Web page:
I posed a question which many of the people I meet and talk to on the phone ask me: how to make time to use social media, how to know what is a good use of that resource in relation to it. And here I am breaking my own rule writing this post at 7.44pm on a Friday evening. Sad or what!? Like many who make a living out of their knowledge of social media and have the time to blog every day, Neville didn’t really have a straight up and down answer for this except that the whole discussion answered that question. He talked about CEOs who blog in their own voices and the value they place on that and indeed the value which is placed on it. He talked about social media tools allow him to use his time more effectively and (gratifyingly for me as I am writing the chapter on RSS for the SMWG’s guide to Social Media) he said, “RSS is the best thing ever invented!”
To finish he was asked what kind of goals could be set in relation to social media for a business to which he replied that businesses shouldn’t get hung up on return on investment (ROI), the goals are softer than that but you could look at things like Technorati authority which is based on linking, set realistic comparisons with the ROI on other marketing, subscriptions to RSS feed, citations or links, tools like StatCounter or Google Analytics could be used, your own comments and comments on your blog etc. could be evaluated.
Regular readers of this blog might be thinking “Good Lord, Roseanne, please get off your Social Media Hobby Horse!” and obviously I have a certain bias as I’ve been blogging since 2003. But one point that Neville made, with which I agree heartily and I noticed there was a lot of head nodding in the room, was that currently we make a distinction between the web and social media; soon we will not make that distinction. All media, even traditional media, will be social, in the new sense, in the not too distant future. Anyone who thinks it is not social already doesn’t understand how people interact with information. Your business is being discussed online AND offline, make sure you are part of the conversation.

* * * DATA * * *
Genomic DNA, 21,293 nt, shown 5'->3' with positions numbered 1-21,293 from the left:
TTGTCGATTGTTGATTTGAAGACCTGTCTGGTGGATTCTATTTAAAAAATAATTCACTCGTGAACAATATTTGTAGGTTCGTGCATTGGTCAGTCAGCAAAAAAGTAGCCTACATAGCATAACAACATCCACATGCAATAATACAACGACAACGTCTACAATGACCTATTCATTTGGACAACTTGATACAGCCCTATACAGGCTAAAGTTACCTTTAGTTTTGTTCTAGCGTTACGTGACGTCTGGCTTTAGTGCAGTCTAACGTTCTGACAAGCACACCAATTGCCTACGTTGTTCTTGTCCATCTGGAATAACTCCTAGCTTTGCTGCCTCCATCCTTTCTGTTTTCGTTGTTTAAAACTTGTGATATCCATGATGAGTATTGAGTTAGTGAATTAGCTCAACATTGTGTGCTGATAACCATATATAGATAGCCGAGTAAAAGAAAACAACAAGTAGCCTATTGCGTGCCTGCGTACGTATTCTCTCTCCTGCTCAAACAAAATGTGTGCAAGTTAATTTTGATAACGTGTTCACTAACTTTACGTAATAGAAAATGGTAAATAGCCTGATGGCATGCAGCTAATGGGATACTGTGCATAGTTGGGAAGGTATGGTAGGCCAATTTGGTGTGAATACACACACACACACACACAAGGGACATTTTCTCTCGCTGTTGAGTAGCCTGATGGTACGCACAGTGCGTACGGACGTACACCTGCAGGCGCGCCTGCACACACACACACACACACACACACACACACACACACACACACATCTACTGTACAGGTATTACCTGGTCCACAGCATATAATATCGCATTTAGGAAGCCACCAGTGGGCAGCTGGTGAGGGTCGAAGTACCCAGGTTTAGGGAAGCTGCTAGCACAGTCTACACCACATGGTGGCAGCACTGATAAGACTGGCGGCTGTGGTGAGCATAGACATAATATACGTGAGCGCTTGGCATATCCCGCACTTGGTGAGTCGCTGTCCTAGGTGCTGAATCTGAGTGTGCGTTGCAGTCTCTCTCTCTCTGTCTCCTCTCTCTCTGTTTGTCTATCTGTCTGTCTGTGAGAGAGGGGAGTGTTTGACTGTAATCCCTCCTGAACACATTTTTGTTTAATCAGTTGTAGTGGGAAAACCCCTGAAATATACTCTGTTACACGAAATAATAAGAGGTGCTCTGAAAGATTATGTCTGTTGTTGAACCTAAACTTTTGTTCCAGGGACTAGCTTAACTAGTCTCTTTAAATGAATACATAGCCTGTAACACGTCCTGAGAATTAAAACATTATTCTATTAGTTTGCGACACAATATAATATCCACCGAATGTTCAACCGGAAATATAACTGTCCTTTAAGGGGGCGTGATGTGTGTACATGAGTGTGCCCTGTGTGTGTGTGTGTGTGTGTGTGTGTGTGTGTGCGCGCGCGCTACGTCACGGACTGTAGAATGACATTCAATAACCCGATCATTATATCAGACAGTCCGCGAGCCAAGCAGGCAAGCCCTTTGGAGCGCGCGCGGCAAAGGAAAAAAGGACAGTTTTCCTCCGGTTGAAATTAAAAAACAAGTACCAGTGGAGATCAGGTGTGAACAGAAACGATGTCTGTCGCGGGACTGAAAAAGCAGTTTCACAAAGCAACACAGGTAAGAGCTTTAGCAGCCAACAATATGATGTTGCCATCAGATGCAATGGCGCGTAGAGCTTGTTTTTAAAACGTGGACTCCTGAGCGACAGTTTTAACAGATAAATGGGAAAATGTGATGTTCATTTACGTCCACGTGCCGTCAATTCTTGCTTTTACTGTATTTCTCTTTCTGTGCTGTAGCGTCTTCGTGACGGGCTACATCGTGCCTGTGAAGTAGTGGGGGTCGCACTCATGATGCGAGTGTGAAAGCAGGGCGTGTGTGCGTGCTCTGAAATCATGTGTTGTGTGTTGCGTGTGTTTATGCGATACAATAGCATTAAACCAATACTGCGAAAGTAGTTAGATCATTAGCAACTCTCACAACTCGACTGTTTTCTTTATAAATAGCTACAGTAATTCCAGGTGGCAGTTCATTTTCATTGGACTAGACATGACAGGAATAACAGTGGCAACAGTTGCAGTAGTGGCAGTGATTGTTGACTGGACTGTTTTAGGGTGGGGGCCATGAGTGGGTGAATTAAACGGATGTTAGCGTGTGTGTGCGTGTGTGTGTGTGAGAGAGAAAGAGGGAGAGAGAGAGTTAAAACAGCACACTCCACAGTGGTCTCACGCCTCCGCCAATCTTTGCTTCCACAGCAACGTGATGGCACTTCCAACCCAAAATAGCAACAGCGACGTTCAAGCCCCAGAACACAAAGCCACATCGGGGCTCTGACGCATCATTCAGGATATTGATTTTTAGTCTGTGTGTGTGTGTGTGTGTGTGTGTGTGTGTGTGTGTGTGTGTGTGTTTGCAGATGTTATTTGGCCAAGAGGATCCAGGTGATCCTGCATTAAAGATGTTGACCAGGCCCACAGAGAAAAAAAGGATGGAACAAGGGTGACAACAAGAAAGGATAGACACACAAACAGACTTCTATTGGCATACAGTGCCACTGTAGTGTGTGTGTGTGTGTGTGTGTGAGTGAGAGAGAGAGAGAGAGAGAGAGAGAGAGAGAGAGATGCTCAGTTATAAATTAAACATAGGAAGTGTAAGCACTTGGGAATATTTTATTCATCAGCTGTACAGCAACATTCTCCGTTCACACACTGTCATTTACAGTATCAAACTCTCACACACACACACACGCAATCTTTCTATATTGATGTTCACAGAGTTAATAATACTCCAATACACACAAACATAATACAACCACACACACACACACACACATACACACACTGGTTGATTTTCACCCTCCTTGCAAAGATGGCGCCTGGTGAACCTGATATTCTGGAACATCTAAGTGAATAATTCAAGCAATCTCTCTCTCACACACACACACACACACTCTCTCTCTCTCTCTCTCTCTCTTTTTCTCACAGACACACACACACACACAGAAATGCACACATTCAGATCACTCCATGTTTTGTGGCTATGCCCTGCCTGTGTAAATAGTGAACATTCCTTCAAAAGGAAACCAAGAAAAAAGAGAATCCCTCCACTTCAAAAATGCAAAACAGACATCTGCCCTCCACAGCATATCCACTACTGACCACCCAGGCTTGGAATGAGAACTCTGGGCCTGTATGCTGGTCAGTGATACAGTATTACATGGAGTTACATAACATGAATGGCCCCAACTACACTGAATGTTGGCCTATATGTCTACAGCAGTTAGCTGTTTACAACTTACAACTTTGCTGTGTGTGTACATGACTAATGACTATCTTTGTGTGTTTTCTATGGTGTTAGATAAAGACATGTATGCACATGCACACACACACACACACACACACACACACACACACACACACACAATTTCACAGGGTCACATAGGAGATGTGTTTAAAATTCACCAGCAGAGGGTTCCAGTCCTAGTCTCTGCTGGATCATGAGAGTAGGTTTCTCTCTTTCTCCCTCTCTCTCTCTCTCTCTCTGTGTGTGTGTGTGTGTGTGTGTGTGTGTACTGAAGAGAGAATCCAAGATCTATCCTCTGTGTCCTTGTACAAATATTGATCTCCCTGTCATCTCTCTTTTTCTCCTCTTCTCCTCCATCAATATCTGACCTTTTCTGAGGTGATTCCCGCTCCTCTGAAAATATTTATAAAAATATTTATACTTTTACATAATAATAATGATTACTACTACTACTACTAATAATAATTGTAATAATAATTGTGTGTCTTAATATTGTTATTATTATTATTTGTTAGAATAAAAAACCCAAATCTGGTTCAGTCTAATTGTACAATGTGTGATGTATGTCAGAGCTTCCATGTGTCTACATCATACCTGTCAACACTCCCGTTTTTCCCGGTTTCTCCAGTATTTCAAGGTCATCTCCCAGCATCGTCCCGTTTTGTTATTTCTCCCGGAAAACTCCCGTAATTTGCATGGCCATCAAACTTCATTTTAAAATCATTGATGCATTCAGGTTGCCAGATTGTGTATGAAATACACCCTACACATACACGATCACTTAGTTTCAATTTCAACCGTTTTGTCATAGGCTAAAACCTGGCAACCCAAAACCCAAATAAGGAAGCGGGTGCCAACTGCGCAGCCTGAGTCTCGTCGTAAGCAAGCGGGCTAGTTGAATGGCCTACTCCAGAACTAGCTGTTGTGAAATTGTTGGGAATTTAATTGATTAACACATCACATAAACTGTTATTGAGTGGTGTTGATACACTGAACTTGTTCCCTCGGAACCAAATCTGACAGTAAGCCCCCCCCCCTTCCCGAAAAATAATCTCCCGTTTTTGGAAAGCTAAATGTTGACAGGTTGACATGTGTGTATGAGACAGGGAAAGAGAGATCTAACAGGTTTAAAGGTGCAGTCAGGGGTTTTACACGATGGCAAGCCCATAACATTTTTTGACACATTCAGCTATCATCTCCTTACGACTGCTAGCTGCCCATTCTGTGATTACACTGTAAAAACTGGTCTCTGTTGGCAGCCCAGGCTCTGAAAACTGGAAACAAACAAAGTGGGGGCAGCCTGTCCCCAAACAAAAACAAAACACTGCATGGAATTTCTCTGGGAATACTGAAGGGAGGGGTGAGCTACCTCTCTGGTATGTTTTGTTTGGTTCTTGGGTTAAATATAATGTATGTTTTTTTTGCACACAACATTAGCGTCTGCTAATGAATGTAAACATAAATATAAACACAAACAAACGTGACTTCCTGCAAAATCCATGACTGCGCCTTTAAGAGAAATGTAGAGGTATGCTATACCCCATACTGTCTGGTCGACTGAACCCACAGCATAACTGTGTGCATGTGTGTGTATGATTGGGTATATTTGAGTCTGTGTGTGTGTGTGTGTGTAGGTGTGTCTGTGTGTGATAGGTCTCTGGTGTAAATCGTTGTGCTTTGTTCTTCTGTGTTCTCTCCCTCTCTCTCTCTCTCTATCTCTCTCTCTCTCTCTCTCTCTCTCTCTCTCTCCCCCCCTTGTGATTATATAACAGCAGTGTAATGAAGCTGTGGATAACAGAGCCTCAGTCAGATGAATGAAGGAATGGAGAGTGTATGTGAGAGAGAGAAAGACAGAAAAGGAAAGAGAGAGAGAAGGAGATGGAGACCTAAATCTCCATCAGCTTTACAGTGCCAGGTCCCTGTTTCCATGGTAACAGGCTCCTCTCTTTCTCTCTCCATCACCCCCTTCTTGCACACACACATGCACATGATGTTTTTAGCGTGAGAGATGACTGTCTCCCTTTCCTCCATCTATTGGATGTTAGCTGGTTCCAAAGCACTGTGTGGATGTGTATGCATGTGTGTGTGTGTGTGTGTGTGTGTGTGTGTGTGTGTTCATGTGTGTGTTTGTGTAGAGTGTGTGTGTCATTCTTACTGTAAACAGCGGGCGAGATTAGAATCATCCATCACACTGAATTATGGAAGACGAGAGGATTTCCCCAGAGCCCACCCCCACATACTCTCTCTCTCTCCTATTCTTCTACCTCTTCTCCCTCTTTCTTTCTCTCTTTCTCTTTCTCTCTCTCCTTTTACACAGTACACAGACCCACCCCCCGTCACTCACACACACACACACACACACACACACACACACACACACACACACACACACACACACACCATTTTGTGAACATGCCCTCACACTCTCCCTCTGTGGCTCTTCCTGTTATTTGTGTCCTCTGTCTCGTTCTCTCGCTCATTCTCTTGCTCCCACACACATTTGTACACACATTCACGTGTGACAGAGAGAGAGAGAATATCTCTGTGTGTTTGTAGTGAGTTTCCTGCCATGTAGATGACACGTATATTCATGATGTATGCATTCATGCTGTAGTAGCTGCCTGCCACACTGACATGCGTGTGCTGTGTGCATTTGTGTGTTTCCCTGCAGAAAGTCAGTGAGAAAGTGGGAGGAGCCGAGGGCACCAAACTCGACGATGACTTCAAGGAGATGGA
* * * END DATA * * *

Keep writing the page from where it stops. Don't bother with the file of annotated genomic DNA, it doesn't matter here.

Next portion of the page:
Thanks to all in the SMWG who came along and also to Campbell Scott, IGoPeople.com, Damien Mulley, Emily Tully, Eoin Kennedy, Slattery Communications, Eoin from Bord Gáis, and the students from Tipperary Institute, our online attendees and anyone who I’ve left out!
To finish off I’ll share this slideshow I found today with you. It gives the lowdown on social media in a no nonsense way. Please excuse the title: relax it’s Friday and apart from the expletives this is very well put!
(Found on MediaThink)
Edit: Brendan Hughes, chair of the Social Media Working Group, has written a series of blog posts encapsulating his thoughts that arose from the Open Meeting. You can start with Part 1: Context.
Also Eoin Kennedy has since written a post on his thoughts on the above open meeting. As he works in Slattery Communications Eoin focusses on the public relations and communications opportunities that exist in social media. He obliquely makes a good point that PR company are content generators.